Getting Started. JSFiddle # The easiest way to start hacking on React is using the following JSFiddle Hello World examples: Using React from npm # We recommend using React with a CommonJS module system like browserify or webpack.
Use the react and react-dom npm packages. // main.jsvar React = require('react');var ReactDOM = require('react-dom'); ReactDOM.render( <h1>Hello, world! To install React DOM and build your bundle with browserify: $ npm install --save react react-dom babelify babel-preset-react $ browserify -t [ babelify --presets [ react ] ] main.js -o bundle.js To install React DOM and build your bundle with webpack: $ npm install --save react react-dom babel-preset-react $ webpack Note: If you are using ES2015, you will want to also use the babel-preset-es2015 package.
Note: by default, React will be in development mode, which is slower, and not advised for production. Quick Start Without npm # In the root directory of the starter kit, create a helloworld.html with the following contents. <! <! Application Architecture for Building User Interfaces. Flux is the application architecture that Facebook uses for building client-side web applications.
It complements React's composable view components by utilizing a unidirectional data flow. It's more of a pattern rather than a formal framework, and you can start using Flux immediately without a lot of new code. Flux applications have three major parts: the dispatcher, the stores, and the views (React components). These should not be confused with Model-View-Controller. Controllers do exist in a Flux application, but they are controller-views — views often found at the top of the hierarchy that retrieve data from the stores and pass this data down to their children. Flux eschews MVC in favor of a unidirectional data flow.
We originally set out to deal correctly with derived data: for example, we wanted to show an unread count for message threads while another view showed a list of threads, with the unread ones highlighted. Learning React.js: Getting Started and Concepts. # Introduction Today we are going to kick off the first installment in a new series of tutorials, Learning React, that will focus on becoming proficient and effective with Facebook’s React library.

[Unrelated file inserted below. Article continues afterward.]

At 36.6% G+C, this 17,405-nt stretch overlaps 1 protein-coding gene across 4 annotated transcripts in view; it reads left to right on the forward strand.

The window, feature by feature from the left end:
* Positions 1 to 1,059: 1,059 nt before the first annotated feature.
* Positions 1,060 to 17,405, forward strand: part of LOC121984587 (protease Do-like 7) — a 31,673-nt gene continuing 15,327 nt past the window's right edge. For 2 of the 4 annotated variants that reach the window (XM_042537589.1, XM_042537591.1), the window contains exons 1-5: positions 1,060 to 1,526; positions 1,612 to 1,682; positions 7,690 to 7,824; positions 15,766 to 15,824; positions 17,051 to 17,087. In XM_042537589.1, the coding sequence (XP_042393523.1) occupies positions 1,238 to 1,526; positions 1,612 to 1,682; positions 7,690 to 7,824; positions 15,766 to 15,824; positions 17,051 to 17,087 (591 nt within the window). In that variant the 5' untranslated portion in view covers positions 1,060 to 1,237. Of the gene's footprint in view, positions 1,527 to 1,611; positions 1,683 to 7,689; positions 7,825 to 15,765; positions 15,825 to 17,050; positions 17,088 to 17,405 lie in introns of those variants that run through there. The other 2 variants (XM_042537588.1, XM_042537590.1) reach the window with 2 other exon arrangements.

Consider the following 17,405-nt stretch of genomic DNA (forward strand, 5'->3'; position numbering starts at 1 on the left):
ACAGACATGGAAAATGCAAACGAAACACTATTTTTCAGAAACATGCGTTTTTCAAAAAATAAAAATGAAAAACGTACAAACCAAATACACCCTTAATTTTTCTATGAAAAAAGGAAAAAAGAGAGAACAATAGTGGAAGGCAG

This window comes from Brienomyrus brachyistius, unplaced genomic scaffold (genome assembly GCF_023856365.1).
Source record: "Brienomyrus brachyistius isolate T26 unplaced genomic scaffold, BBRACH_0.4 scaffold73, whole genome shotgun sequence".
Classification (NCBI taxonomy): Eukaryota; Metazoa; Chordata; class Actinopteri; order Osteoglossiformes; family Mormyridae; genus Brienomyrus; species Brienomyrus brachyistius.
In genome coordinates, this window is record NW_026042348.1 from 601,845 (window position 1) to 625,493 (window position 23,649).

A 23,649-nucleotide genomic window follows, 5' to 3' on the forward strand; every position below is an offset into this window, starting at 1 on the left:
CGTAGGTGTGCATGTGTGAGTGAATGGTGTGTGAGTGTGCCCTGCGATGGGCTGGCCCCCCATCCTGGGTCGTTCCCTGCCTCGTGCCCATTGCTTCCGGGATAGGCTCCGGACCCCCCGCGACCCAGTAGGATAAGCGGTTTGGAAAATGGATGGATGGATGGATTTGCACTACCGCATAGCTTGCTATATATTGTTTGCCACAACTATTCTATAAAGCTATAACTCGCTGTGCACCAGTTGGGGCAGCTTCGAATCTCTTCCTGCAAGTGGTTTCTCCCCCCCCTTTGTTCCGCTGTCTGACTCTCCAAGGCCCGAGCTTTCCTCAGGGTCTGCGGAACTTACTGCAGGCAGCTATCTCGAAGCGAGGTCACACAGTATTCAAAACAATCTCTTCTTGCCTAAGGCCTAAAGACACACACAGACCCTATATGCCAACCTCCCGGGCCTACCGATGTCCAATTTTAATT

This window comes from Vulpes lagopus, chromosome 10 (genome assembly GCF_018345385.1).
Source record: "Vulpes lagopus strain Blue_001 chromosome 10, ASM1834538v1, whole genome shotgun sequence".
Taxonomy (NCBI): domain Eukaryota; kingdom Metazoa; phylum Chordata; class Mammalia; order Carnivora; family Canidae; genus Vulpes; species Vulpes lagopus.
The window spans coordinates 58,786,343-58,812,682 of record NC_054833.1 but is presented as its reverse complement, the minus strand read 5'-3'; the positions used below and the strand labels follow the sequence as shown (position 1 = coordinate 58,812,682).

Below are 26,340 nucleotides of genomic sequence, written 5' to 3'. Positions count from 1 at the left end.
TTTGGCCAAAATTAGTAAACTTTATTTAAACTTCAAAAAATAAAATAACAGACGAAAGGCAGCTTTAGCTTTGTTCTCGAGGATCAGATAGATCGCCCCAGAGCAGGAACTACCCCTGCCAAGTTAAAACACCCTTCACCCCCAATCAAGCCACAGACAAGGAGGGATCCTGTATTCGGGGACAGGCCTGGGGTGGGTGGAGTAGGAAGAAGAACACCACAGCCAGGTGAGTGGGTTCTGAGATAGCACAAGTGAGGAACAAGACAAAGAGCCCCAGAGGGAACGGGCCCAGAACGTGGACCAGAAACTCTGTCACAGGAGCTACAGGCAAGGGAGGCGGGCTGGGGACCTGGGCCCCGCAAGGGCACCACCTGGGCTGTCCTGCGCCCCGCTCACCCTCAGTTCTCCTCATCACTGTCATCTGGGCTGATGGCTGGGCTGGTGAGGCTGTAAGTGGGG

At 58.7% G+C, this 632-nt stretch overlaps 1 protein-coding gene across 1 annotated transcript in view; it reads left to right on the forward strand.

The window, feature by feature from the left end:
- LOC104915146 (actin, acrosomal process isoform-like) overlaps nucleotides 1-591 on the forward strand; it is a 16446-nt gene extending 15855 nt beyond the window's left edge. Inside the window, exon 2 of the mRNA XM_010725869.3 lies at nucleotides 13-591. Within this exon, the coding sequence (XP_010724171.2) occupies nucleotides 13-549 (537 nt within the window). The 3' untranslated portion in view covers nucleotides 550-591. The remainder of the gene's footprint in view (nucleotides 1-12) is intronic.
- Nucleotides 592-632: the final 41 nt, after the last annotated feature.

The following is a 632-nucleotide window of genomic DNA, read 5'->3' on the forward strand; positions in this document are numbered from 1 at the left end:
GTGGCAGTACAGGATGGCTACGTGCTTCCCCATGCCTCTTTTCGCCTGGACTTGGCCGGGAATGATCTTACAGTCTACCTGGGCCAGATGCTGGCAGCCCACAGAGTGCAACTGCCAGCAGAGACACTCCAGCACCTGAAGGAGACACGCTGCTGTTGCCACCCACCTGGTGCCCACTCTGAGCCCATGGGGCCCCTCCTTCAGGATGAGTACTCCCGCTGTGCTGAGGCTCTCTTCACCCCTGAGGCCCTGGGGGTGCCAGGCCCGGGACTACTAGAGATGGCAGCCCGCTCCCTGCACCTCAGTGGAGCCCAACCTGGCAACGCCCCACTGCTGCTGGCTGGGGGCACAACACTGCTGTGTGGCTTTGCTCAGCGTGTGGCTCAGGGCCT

Before we start building anything meaningful, its important that we cover some base concepts first, so lets get this party started. What is React? React is a UI library developed at Facebook to facilitate the creation of interactive, stateful & reusable UI components. It is used at Facebook in production, and Instagram.com is written entirely in React. One of it’s unique selling points is that not only does it perform on the client side, but it can also be rendered server side, and they can work together inter-operably. It also uses a concept called the Virtual DOM that selectively renders subtrees of nodes based upon state changes.
This example uses an XML-like syntax called JSX. Input data that is passed into the component can be accessed by render() via this.props. JSX is optional and not required to use React. Tutorial. We'll be building a simple but realistic comments box that you can drop into a blog, a basic version of the realtime comments offered by Disqus, LiveFyre or Facebook comments.
We'll provide: A view of all of the commentsA form to submit a commentHooks for you to provide a custom backend It'll also have a few neat features: Optimistic commenting: comments appear in the list before they're saved on the server so it feels fast.Live updates: other users' comments are popped into the comment view in real time.Markdown formatting: users can use Markdown to format their text. Want to skip all this and just see the source? Plunker.